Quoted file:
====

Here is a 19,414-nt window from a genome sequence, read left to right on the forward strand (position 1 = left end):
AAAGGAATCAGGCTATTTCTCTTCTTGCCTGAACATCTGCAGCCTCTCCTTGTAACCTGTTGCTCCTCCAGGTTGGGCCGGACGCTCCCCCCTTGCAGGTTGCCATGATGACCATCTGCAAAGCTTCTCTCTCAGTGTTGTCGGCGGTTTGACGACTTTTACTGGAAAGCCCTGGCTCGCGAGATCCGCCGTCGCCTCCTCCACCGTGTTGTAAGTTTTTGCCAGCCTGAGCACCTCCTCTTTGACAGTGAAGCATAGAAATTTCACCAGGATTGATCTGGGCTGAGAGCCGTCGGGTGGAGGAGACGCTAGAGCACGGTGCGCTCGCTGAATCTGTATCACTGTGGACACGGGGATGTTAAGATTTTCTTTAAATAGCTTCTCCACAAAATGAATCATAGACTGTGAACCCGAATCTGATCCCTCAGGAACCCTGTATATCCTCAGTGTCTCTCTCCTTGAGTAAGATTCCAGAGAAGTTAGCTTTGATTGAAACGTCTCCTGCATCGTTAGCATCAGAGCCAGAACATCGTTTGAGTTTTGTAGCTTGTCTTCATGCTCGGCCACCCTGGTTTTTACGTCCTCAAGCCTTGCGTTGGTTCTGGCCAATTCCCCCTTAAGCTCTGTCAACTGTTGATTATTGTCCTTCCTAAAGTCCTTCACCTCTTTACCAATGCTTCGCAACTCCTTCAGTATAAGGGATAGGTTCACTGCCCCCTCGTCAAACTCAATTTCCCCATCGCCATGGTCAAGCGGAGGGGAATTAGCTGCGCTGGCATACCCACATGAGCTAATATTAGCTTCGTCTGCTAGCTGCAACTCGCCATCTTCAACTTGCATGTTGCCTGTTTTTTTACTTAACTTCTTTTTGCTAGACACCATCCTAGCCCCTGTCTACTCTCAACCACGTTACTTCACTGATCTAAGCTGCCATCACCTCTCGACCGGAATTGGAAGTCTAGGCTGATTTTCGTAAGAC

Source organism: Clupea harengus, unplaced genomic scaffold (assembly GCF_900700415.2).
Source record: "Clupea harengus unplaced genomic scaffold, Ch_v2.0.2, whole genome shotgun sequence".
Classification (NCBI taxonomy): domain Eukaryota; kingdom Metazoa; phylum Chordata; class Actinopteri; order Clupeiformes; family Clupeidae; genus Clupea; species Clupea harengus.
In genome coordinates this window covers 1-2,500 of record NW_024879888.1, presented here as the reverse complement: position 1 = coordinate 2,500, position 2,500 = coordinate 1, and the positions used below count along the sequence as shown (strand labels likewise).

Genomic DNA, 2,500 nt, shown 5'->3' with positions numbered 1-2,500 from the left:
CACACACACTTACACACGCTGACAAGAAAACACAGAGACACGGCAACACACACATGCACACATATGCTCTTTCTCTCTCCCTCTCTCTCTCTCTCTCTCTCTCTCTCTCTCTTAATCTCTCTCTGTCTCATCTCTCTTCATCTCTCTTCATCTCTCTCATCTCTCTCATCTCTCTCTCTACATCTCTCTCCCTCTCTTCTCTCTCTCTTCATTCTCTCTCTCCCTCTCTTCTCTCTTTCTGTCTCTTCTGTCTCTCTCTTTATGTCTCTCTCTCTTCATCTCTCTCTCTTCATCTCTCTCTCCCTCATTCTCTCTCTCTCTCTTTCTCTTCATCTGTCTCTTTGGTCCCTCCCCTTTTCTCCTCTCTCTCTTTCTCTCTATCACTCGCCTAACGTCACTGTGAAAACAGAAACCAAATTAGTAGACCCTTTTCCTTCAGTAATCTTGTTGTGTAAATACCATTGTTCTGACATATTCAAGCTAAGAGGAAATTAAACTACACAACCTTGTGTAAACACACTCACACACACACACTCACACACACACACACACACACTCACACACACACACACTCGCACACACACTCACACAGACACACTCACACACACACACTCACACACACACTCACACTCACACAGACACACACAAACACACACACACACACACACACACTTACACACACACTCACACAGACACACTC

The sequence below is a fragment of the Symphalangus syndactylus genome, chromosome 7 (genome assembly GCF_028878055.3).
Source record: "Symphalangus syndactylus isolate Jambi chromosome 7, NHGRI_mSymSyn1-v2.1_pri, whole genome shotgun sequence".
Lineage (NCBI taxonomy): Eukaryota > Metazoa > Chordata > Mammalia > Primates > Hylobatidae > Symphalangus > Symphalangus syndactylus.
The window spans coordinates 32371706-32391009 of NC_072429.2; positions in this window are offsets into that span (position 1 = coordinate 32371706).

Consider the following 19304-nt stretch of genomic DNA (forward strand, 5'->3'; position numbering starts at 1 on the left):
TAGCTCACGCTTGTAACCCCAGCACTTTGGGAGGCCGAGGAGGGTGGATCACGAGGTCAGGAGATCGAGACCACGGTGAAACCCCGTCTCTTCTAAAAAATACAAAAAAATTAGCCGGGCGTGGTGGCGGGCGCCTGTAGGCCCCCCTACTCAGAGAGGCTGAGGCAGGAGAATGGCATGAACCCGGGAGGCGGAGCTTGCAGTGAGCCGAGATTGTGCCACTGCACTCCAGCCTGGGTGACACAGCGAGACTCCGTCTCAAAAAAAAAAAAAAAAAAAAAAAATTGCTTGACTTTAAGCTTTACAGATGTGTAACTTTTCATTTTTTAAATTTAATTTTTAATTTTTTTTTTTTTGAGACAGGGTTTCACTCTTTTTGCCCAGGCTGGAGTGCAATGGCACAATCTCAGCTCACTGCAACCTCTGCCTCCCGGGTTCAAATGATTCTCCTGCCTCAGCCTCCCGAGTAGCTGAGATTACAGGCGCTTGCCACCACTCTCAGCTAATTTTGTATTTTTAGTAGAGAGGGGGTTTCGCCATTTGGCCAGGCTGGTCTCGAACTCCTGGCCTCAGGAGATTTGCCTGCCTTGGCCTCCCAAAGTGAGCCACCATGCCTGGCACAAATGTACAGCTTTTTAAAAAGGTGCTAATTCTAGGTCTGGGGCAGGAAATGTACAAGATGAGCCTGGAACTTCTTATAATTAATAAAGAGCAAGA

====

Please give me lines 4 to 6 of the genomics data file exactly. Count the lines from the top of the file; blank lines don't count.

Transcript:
Source record: "Clupea harengus unplaced genomic scaffold, Ch_v2.0.2, whole genome shotgun sequence".
Classification (NCBI taxonomy): domain Eukaryota; kingdom Metazoa; phylum Chordata; class Actinopteri; order Clupeiformes; family Clupeidae; genus Clupea; species Clupea harengus.
In genome coordinates this window covers 1-2,500 of record NW_024879888.1, presented here as the reverse complement: position 1 = coordinate 2,500, position 2,500 = coordinate 1, and the positions used below count along the sequence as shown (strand labels likewise).